Monday, June 27, 2011

Memorable Game 10: Last Round, 2010 Alaska State Ch. R. Pearson-James Perrin 0-1

It's the last round of the 2010 Alaska State Championship. Having scored 3-1 in the first four rounds, a win in the final round would assure a share of second place, some cash and a ratings gain. I felt like I was tuned up after only five rated games in the previous 18 months.

I had watched my opponent get through the previous rounds and while he was playing pretty well for a 1400 player, there had been a certain amount of luck involved. I had seen him play the King's Indian as black and thought out an approach for this critical last round game: Keep it as tense and complicated as possible, stay ahead on the clock and wait for the mistake that must come, sooner or later...

Only one problem--he didn't "cooperate" and after a tense struggle I finally became too focused on "my attack" and in a couple of moves he was winning. This game is a good example of the psychology of "must win" situations, where a player's objectivity about the position goes lost.

I'll admit it took the rest of the day to get over this game. After spending hundreds of dollars on travel and three days in the sub-zero cold of Anchorage, Alaska, I felt like I'd come away with nothing. Nothing but humiliation, anyway. I felt seriously like retiring from tournament chess, and said so after the game to my friends.

Looking back with some objectivity, justice was done. He played well (especially for his rating) and deserved to win. I need to learn from this defeat and get better, not whine. Still, I have had few losses in my career that stung quite this much, so this is Memorable Game 10:

Sunday, June 26, 2011

Apologies to HeinzK!

I realized that I neglected HeinzK's offer to contribute to the 6th Chess Improvement Blog Carnivàle!

There is some very interesting stuff here, at the post he calls Chocolate. It is really quite awesome, especially if the Chocolate was laced with a hint of belladonna, hashish and LSD:

But what I currently have to say sidechess-wise about chess being a fantasy trip still has to be worked out more carefully and thoughtfully. Right now, chess is quite a stressful endeavour. When performing on a higher level there is even more "frustration" instead of less - secretly I had hoped that when you reach a higher level, you will reach a happier state of mind too; but, unsurprisingly, that is not the case - for an outsider it does not matter if you have 1200 or 2500, you're the most amazing chess player of the street. And for yourself, it's just the same old crap with the same dreaded pieces. There's not any more insight involved than when you were rated a thousand points lower, you don't have more power, you don't have more money, you don't have more friends, you aren't more eloquent, you aren't more socially accepted, you are still restless... - you still will have to figure out a way to progress in all of those fields outside the board. For some reason, at the start of the journey, years ago, I subconsciously expected inner peace, salvation and seventy-two virgins as the final reward. ;-) Right now I'm not so sure. But despite the periodically returning frustrated feelings, I have been having a blast in the meantime anyway.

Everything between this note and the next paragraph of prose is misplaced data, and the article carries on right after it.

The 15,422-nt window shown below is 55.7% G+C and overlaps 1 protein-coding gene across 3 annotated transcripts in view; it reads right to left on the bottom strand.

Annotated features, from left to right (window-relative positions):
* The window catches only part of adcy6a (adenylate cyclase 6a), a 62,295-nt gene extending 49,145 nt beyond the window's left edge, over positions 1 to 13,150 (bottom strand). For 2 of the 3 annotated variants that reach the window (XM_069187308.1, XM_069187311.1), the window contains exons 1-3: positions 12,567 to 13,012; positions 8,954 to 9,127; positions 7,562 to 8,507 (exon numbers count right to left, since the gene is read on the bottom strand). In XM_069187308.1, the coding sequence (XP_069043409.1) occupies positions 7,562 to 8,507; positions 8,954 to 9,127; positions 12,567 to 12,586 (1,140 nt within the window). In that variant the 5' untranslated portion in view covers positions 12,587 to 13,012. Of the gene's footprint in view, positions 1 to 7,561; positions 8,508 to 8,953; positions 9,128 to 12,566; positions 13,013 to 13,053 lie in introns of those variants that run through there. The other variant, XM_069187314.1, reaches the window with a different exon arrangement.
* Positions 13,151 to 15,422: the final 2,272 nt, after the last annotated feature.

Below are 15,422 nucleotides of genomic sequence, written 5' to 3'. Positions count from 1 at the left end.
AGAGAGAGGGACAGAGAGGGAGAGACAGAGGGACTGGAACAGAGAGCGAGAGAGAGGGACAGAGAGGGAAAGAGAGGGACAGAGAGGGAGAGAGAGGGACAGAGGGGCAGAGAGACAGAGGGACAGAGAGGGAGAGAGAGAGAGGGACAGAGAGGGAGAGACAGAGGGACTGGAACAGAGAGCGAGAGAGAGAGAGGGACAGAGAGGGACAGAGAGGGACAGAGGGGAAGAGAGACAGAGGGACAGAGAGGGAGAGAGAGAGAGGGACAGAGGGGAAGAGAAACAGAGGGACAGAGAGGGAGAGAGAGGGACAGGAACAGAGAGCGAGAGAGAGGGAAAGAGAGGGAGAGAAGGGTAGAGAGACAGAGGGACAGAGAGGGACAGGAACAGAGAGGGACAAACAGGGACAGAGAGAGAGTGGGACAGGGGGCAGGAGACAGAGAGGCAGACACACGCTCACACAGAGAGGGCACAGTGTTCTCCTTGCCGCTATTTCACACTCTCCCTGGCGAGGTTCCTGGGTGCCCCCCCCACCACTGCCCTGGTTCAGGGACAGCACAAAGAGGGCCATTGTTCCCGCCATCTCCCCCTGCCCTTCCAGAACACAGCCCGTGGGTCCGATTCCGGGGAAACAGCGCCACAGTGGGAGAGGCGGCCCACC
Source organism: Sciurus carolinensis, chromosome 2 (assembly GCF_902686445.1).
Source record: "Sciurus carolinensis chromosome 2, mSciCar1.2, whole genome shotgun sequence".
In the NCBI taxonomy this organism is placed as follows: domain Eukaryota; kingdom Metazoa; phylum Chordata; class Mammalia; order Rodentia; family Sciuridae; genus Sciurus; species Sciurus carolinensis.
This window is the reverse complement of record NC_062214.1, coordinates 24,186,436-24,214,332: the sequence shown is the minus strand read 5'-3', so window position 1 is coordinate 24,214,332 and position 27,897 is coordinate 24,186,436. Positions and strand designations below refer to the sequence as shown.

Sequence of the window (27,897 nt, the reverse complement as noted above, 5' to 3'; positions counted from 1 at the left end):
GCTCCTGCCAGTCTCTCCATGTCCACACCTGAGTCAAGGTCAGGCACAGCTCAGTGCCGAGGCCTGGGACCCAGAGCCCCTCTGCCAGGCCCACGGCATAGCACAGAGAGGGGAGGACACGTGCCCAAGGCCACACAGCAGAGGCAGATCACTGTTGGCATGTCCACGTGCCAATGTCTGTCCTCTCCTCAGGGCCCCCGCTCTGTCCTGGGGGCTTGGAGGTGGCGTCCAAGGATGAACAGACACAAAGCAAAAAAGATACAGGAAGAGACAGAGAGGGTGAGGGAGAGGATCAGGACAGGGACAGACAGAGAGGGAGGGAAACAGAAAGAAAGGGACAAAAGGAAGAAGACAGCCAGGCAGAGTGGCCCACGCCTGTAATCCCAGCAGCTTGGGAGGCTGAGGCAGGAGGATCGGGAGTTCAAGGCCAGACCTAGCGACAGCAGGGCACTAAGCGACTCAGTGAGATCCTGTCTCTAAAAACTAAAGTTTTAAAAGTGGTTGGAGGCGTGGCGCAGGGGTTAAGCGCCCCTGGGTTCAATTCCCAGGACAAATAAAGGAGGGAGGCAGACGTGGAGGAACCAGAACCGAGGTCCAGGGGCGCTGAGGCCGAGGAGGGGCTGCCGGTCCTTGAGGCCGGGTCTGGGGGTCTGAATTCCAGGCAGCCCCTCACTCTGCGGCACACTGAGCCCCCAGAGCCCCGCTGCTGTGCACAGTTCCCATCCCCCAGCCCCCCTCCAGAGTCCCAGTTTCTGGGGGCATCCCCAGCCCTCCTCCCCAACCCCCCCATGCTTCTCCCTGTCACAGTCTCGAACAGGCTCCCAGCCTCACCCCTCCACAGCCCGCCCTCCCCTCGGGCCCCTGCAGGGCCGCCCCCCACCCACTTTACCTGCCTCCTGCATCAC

There's some philosophy right there! Make sure and check out his older posts, as well.

Thursday, June 23, 2011

Tyler Cowen, Computers and What They Mean For Us (Amateurs)

Tyler Cowen, in case you haven't heard, is a chess master, food writer, world traveler, a blogger with 40 million visitors and, incidentally, an influential economist and Professor at George Mason University. In other words, a polymath.

But let's talk about the chess part.

As the noble Kenilworthian noted back in 2006: